The beginning of the labor process can bring a range of emotions. Relief, fear, anxiety, excitement, nervousness... all while wondering if you've done everything you can to prepare. Maybe you're the type of person to double check your hospital bag to make sure you have all you need. Or perhaps you get so overwhelmed with the excitement that you exhaust yourself and need a nap. Rest easy, knowing that all of these responses are normal and to be expected.
In our Confident Birth class, we talk extensively about early labor and why it can be a total mind f*ck. Early labor is the beginning of what's typically the longest phase of labor and the onset of one of the toughest journeys you'll ever take. The reality is early labor can last for many hours, sometimes days and can even start and stop over the course of a few days. For some it can be more of a mental challenge than a physical one but it is a challenge nonetheless.
As a Birth Doula and Childbirth Educator, I encourage clients to view labor kind of like a marathon. It's a journey that requires preparation & training, stamina, periods of activity, periods of rest, nourishment, and mental focus. Early labor is your warm up. This is the phase of labor where you get the nerves out and begin to find your stride and your rhythm. So, let's run with that approach (no pun intended)...
What is early labor & How long does it last?
Early Labor is the first phase of the first stage of labor. During early labor your cervix is beginning to change, moving from a posterior position to an anterior one (from front to back, ultimately coming into alignment with your birth canal) and it is beginning to soften, thin and dilate. This phase of labor can be accompanied by the breaking of the waters, loss of your mucous plug, or even some light bloody show. Don't worry if all of these specific things don't happen in your early labor, as it's perfectly normal to see them at various points in the process.
Contractions or cramping typically occur sporadically and can sometimes be difficult to time as there isn't a specific pattern. The cramping can be uncomfortable like menstrual cramps or even like an upset stomach and may require some gentle comfort measures to help relief the discomfort.
Much like anything else in pregnancy & birth, the length of early labor varies from person to person. This is an infuriating answer, I know! This is why early labor can be such a challenge because there isn't one answer for everyone. On average, for a first time mom, early labor can last on average, 24 hours. But the variations of normal are pretty big here. For you, it could last a few hours or even a few days.
What should I do in early labor?
One of the biggest pieces of advice I have for clients in early labor is to STAY DISTRACTED! Because this is such an unpredictable journey, it's going to be important to keep your mind off things as long as you can. Below are a few things you can try in early labor:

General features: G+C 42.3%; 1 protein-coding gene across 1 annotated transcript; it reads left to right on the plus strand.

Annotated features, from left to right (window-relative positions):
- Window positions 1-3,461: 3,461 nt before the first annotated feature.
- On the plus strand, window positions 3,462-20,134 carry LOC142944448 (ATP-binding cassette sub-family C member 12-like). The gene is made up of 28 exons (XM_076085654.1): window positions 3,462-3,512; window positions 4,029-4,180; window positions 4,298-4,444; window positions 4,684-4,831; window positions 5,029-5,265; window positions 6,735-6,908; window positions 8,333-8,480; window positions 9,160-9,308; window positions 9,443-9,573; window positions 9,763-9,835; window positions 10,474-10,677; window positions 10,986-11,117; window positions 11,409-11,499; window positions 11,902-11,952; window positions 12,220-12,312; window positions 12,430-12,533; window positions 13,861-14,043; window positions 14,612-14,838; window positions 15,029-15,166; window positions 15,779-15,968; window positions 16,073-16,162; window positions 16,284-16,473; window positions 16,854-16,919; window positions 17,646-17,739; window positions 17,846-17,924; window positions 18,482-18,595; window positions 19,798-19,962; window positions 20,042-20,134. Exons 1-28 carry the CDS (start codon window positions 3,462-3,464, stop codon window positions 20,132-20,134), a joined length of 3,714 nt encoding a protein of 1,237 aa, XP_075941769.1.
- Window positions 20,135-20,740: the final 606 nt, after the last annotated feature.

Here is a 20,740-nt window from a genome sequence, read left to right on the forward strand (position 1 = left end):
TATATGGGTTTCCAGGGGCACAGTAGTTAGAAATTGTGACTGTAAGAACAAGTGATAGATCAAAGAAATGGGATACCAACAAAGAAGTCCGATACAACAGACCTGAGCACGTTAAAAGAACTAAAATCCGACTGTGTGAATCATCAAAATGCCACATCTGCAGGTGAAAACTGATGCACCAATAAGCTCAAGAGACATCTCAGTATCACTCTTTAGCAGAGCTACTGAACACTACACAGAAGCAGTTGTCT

Stop timing contractions. Yep, you heard me. If your contractions are inconsistent or still far apart and manageable, turn off the contraction app. Keeping an eye on the clock can increase anxiety and make your early labor feel longer than it actually is. If you feel a shift in the intensity or the frequency, time them again for about 30 minutes, then stop.
If it's night time, SLEEP. Contractions can be 10-20 minutes apart, lasting approximately 30 seconds and are usually uncomfortable but not painful. Some people are able to sleep through or between contractions. Excitement and nervousness may prevent your mind from quieting so try meditation or deep breathing to calm your mind in order to fall asleep.
Can't sleep? Stay restful. Try a warm bubble bath (only if your water hasn't broken) with some candle light and soft music. Or lie in bed with some pregnancy affirmations or white noise. Keeping your body at rest conserves your energy for the more intense and exhausting phases of labor.
If it's daytime, go about normal activity until you can no longer ignore your contractions. Try going for a leisurely walk, go to the movies, the grocery store or the mall.
Don't feel like leaving the house? Bake a birthday cake for your baby or some cookies for the Labor & Delivery nurses. Or try making 1 or 2 freezer meals for when you return from the hospital.
Call your doula! If none of these suggestions work, reach out for support. Your doula is available to you 24/7 to provide emotional and informational support in early labor. Even if you don't need her present physically, a phone call can boost your confidence and ease your mind.
Whatever techniques you use, I encourage you to enjoy the mildness of this phase of labor. When things kick up a notch you'll notice that normal activities can become quite challenging, so get any last minute tasks out of the way. You'll be happy you did! Your marathon is just beginning and while challenges will arise along the way, the joy & empowerment you'll feel once it's over is worth it!
Stay tuned for Part 2 of this series: Active Labor!